On July 16, 2014, the ACLU-NJ announced that it had sent letters to officials in all 21 New Jersey counties urging them to stop honoring warrantless immigration detainer requests issued by Immigration and Customs Enforcement (ICE).
These requests are not legally binding. They just represent ICE’s desire that local jails hold people for 48 hours after they would otherwise be released. This period of incarceration is at the expense of the county’s taxpayers, not the federal immigration service. Further, they do not represent an official finding that the person is undocumented or deportable. “Indeed, ICE has wrongfully issued detainer requests against hundred of United States citizens…leaving the counties liable for unlawful imprisonment.” For example, a Perth Amboy-born man who was held for ICE in Lehigh County, Pa., won a nearly $100,000 settlement for unlawfully keeping him in custody. As a result, the Lehigh County Board of Commissions voted unanimously to end the county’s police of imprisoning people based on ICE detainer requests.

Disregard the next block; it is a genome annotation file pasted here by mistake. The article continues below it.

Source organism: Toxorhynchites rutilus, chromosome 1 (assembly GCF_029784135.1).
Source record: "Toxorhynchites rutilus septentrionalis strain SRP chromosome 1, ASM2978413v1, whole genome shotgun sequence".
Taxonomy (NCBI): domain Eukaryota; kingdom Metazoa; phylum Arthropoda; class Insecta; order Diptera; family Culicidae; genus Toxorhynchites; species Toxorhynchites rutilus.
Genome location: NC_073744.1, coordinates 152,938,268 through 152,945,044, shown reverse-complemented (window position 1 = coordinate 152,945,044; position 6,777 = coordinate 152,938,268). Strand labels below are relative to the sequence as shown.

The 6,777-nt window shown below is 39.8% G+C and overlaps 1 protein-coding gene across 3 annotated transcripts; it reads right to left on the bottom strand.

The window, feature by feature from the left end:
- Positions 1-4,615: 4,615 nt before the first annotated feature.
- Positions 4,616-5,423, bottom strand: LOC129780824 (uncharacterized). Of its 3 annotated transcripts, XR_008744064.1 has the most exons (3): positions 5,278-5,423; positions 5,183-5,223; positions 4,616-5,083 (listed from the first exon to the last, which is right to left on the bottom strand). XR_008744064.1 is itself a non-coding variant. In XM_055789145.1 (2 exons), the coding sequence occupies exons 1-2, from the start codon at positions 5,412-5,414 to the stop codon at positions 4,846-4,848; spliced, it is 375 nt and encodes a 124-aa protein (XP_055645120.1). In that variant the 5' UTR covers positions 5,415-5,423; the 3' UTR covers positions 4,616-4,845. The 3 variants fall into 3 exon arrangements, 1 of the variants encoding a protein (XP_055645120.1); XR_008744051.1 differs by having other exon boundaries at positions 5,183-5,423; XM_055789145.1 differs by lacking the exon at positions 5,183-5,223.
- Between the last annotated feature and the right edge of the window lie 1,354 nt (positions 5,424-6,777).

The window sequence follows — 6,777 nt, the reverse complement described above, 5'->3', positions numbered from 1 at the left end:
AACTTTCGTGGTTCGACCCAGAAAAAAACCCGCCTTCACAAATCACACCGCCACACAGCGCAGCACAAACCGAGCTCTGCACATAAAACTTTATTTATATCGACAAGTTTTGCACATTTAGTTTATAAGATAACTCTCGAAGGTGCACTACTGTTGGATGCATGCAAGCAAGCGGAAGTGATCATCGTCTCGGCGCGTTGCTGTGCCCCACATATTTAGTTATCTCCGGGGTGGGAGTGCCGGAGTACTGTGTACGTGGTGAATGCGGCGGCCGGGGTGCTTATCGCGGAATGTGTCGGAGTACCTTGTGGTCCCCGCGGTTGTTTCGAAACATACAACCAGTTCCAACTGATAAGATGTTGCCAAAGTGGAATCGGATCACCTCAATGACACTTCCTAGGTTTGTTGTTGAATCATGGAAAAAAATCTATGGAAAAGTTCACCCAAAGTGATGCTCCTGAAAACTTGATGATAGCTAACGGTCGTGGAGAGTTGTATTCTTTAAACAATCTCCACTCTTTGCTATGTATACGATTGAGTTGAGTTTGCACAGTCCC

In August, 2013, Newark became the first New Jersey jurisdiction to adopt a formal policy of rejecting these “warrantless immigration detainers.” Another 153 jurisdictions outside of NJ have followed suit, including Philadelphia, New York City, Chicago, and the states of California and Connecticut. Most recently, Middlesex County took similar action.
Bergen County has not yet taken action on warrantless detainers. For a sample letter showing why this should be done, go to the ACLU report at www.aclu-nj.org or contact us at www.cofia-nj.org.